In 1885, a Benedictine Monk, Father Theodore Schmitt, was sent to Doniphan from St. Vincent Archabbey in Pennsylvania. He and his successor, Father Pius Reiser, also a Benedictine, did profitable work in rejuvenating the Parish of St. Benedict.
St. Josaphat Mission Church and Beaver Dam Cemetery
The Beaver Dam Community, about 15 miles northeast of Doniphan, was settled mainly by Hungarian, Polish and German families around 1900. Until 1959, when the St. Anne Mission Chapel at Grandin was built and began serving the Catholics of the Beaver Dam area, the little St. Josaphat church was reached “over very bad roads and in the woods,” wrote Father Filipiak in the early 1950s. St. Josaphat Church was pastored by the priest from Doniphan.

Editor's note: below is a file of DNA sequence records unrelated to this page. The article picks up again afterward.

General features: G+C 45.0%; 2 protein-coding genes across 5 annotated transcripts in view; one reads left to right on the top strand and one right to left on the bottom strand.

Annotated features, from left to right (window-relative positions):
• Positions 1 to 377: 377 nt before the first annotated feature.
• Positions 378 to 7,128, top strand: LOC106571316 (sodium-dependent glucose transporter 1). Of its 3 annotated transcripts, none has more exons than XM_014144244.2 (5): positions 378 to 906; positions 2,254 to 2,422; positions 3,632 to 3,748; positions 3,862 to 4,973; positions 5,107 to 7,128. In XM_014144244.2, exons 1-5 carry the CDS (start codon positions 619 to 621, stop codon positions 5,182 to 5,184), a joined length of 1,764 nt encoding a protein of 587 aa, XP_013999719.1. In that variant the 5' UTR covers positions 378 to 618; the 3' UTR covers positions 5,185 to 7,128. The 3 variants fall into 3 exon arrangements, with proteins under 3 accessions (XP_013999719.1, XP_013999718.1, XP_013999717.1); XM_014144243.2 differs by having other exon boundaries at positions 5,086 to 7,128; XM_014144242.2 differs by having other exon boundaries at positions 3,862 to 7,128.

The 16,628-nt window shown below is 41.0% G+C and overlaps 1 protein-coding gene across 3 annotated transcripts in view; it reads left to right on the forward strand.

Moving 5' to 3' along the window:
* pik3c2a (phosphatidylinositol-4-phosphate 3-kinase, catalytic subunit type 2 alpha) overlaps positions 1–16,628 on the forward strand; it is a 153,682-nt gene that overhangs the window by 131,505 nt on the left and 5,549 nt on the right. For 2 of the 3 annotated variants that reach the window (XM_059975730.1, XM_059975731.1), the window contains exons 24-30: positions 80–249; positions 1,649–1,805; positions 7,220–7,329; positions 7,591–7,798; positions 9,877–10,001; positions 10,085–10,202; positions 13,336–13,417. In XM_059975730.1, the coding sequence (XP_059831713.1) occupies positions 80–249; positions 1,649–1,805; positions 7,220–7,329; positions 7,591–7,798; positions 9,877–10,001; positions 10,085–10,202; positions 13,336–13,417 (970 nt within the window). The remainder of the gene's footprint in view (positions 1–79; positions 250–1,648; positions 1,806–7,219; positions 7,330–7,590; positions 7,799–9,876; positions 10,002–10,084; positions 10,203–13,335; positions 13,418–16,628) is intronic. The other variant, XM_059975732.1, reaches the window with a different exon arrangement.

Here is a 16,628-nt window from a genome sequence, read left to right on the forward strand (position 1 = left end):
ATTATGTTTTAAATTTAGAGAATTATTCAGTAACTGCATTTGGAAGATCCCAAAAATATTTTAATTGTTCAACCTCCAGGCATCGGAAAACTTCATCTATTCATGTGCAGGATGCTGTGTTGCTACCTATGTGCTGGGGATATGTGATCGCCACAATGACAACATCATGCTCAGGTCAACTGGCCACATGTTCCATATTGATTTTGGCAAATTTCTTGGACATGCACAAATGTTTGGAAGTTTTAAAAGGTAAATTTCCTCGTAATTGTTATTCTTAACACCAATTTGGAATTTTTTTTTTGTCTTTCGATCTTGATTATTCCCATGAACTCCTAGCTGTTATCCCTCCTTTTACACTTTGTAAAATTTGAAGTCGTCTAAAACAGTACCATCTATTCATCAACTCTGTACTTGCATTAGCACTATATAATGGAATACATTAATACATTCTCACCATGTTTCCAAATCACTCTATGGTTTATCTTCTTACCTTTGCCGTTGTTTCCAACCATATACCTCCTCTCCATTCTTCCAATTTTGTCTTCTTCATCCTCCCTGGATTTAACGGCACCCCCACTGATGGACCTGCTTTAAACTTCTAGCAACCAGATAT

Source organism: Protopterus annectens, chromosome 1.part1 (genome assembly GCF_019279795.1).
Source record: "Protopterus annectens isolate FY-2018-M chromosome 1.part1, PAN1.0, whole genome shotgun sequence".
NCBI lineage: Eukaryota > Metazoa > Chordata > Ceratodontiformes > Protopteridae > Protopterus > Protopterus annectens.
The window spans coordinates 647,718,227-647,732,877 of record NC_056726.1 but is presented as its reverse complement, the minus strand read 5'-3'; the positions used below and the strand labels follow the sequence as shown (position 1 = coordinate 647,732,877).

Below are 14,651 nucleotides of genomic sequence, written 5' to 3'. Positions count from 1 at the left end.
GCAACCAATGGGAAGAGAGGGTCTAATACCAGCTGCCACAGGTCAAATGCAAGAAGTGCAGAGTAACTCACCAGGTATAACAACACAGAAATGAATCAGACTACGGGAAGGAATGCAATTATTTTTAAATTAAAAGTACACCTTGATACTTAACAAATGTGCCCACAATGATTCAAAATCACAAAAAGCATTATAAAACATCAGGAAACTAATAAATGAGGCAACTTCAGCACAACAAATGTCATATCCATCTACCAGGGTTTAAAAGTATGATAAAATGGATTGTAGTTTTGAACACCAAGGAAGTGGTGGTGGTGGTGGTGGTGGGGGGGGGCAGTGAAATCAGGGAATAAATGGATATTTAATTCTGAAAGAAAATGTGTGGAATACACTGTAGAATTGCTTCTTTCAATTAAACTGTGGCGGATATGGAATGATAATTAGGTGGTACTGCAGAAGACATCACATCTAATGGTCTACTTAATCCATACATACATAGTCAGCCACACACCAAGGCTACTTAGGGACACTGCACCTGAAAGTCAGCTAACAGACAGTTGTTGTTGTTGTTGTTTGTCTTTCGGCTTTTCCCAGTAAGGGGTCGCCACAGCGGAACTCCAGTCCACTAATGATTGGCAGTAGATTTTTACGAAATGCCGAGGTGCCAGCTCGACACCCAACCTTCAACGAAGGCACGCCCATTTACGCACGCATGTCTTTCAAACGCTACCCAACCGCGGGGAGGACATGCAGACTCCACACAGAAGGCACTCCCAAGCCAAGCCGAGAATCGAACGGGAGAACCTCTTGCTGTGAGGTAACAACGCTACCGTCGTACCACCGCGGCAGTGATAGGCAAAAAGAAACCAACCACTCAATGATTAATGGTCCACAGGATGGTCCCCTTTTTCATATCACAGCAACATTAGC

The cemetery had 2 sections, unique in a Catholic cemetery, one section being for people not of the Catholic faith. Although the church was torn down in 2010, the cemetery is still in use today.
St. Gertrude Mission Church and Oxly Cemetery
In the late 1890s and early 1900s, the main Branch Line (Neelyville to Doniphan) of the Iron Mountain Railroad went right through the heart of the village of Oxly (formerly known as Varner) located east of Doniphan. Oxly was also the shipping point for lumber from the mill town of “Kingbee” some 8-10 miles north of Oxly. The railroad and the lumber community brought many Catholic families to this part of Ripley County, and soon a mission chapel, St. Gertrude, was erected. St. Gertrude church existed until the early 1950s when it merged with St. Benedict church in Doniphan. The Oxly Cemetery remains to the present day.